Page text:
“Not a clue,” the chief said. Then, the former soldier cocked his head as if he was listening to something the rest of them couldn’t hear. He walked over to the altar. Stahl looked it over, almost as if he was searching for something. The rest of Zombie Strike traded confused looks. Suddenly, Stahl tossed the altar onto its side with a deafening crash. Using his knife, Stahl pried open a concealed door on the underside of the altar and pulled out a small cloth bag.

“What in God’s name are you doing?” Mateo yelled. Stahl opened the bag and pulled out what looked like a gollum’s medallion, but this one was gold instead of stone. As soon as Quentin’s eyes locked on the medallion, everything fell away.

Quentin was standing on a tropical beach. Maybe a hundred yards inland was a thick tree line that led into what could only be called jungle. Quentin hated the jungle since the first time Zombie Strike went out two years ago. Out at sea, Quentin could see what looked like a Spanish galleon anchored. What was going on?

A cacophony of shrieks and indescribable noises erupted from the jungle. Out of the tree line emerged a ragged party of Spanish conquistadors dragging a line of bound people. From their dress, they looked like Aztec peasants. Quentin screamed at them to stop and pulled his pistol. Reality quivered angrily and Quentin fell silent. The warning was evident. He was only supposed to watch. There were six Aztecs, four men and two women. Some of the Spanish were firing their muskets back at the tree line. The party scrambled into a pair of long boats. As the Spanish rowed back to their ship, a creature emerged from the jungle. Quentin had seen one of those before. Back in Panama when the team fought the Little Death. It was a vampire before it adapted to the world.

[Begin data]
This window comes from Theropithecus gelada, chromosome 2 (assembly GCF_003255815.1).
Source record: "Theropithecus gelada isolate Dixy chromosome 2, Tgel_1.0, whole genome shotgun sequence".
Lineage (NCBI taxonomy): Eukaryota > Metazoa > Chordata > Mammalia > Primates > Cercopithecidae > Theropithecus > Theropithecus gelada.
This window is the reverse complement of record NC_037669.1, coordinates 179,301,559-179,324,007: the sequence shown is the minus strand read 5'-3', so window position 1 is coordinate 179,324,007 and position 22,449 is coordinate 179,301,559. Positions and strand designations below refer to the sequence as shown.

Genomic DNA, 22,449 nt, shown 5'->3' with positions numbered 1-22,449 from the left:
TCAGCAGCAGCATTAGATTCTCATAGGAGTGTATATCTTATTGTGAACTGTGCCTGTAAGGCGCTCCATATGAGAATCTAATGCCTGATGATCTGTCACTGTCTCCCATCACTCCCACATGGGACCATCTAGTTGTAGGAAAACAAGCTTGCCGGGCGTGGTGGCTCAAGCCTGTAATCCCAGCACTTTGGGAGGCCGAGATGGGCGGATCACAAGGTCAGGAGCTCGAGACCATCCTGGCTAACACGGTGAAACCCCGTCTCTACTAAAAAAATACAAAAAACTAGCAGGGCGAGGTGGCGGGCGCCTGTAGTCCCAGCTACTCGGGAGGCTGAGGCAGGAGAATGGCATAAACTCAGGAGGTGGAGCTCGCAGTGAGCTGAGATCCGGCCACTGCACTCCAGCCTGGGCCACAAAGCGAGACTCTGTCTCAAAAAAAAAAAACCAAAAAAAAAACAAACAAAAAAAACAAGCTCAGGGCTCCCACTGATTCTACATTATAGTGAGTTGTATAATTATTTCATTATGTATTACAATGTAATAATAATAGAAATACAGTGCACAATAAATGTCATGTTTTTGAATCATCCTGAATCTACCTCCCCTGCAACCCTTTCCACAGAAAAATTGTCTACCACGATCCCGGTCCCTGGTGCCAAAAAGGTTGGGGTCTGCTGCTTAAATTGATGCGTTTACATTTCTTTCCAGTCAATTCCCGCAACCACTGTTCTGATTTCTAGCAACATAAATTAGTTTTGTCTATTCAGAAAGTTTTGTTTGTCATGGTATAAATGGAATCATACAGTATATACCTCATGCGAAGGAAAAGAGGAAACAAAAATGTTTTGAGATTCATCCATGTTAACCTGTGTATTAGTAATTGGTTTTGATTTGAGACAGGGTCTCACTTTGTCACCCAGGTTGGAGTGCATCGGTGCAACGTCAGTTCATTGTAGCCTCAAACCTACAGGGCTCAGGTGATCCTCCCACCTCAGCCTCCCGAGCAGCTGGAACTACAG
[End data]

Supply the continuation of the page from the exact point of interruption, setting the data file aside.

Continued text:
The world shifted back to the church. Quentin blinked as he realized he was on the cold tile floor. He stood up groggily. He still felt as if his body was readjusting from the vision back to reality. Quentin looked over to where Chief Stahl had been standing. His eyes went wide as he saw two men in long brown leather cloaks standing over them. Their ancient faces were impassive like weathered granite.

“You should have dealt with the others before revealing the medallion,” the first one said. Well, sort of. It was like watching an old Godzilla movie. The man was clearly speaking in his own language, but Quentin was hearing English.

“Who are you?” Chief Stahl demanded, staggering to his feet. He had the medallion clenched in one hand and a pistol in the other. If the two men were threatened by the chief, they didn’t show it.